Science ASSIST recommends that schools familiarise themselves with the most up to date information about the Coronavirus. Active promotion of good hygiene practices and posters containing information about how the virus spreads, with the correct methods of hand washing and drying, are recommended to protect against infections.9
As the situation is continuously changing, see the latest updates from the Australian Government Department of Health regarding Coronavirus (COVID-19)10,11,12
1 Standards Australia website (2022), ‘AS/NZS 1336-2014 – Eye and face protection guidelines’, retrieved from https://store.standards.org.au/product/as-nzs-1336-2014 available for purchase
2. Standards Australia website (2022), ‘AS/NZS 1337 – Personal eye protection’, retrieved from https://www.standards.org.au/standards-catalogue/sa-snz/publicsafety/sf-006/as-slash-nzs–1337-dot-1-2010 available for purchase
3. UVEX website, (2022), ‘Australian standards for safety glasses’, retrieved from https://www.uvex-safety.com.au/en/knowledge/safety-standards/safety-glasses/
4. Science ASSIST website, (2014, July), ‘Risk assessment template’, retrieved from https://assist.asta.edu.au/resource/2298/risk-assessment-template
5. Mfasco health and safety website, (accessed 2022, December), ‘How to disinfect safety glasses’, retrieved from https://www.mfasco.com/blog/how-to-articles/how-to-disinfect-safety-glasses.html
6. Queensland Government Worksafe website, (2019, September 20), ‘Personal protective equipment – PPE’, retrieved from https://www.worksafe.qld.gov.au/safety-and-prevention/creating-safe-work/managing-risks/personal-protective-equipment-ppe
7. University of Queensland website, (2021, May 15), ‘Eye protection guidelines’, retrieved from https://ppl.app.uq.edu.au/content/2.30.04-eye-protection
8.Health Direct Personal Communication, (2020, March 12), retrieved from https://www.healthdirect.gov.au/
9. Safe Work Australia website, (2020, April), ‘Signage and posters – Covid 19’ retrieved from https://covid19.swa.gov.au/doc/signage-and-posters-covid-19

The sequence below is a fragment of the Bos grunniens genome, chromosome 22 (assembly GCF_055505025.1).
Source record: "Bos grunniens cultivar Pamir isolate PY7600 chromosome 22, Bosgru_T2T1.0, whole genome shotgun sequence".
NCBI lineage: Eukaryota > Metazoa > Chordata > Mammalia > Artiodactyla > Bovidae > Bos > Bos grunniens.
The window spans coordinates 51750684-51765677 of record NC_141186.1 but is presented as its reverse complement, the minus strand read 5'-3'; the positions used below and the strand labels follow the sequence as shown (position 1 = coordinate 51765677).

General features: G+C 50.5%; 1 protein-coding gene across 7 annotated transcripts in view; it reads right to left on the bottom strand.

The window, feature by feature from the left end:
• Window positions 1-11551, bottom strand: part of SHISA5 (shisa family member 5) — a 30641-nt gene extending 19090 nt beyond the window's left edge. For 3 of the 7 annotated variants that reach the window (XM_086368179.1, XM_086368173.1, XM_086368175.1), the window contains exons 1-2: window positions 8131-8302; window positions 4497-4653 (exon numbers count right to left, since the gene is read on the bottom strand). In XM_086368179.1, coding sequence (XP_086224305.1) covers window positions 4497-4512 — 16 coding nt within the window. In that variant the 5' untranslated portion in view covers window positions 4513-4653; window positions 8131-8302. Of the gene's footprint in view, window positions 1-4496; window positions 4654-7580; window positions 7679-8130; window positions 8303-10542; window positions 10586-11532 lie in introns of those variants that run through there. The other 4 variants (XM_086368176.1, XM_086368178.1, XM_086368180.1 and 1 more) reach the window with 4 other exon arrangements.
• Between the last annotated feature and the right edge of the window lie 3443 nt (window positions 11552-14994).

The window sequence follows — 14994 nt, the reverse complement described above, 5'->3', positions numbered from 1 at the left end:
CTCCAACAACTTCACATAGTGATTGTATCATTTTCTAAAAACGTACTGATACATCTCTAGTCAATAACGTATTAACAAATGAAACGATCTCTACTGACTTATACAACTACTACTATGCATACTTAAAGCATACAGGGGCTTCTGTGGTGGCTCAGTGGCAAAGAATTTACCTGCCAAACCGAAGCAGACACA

10. Australian Government Department of Health and Aged Care, (2022, December 15), ‘Coronavirus information about environmental and disinfection in the community’ retrieved from https://www.health.gov.au/resources/publications/coronavirus-covid-19-information-about-routine-environmental-cleaning-and-disinfection-in-the-community
11. Australian Government Department of Health and Aged Care,(2022, November 25), ‘Communicable diseases – Coronavirus pandemic’, retrieved from https://www.health.gov.au/topics/communicable-diseases
12. NSW Government, NSW Health, (2022, October), ‘Covid 19 posters and print resources’, retrieved from https://www.health.nsw.gov.au/Infectious/covid-19/Pages/posters-and-print.aspx
American Chemical Society website, (2020, December 7), ‘Recommendation for sharing, cleaning and disinfecting safety goggles and glasses’ retrieved from https://www.acs.org/content/dam/acsorg/about/governance/committees/chemicalsafety/publications/acs-goggle-safety-2020.pdf
National Science Teachers Association NSTA (USA), (accessed 2022), ‘Eye protection and safer practices FAQ’, retrieved from, https://www.nsta.org/eye-protection-and-safer-practices-faq
Safe Work NSW website, (accessed 2022), ‘Personal Protective Equipment - PPE’, retrieved from https://www.safework.nsw.gov.au/safety-starts-here/physical-safety-at-work-the-basics/personal-protective-equipment-ppe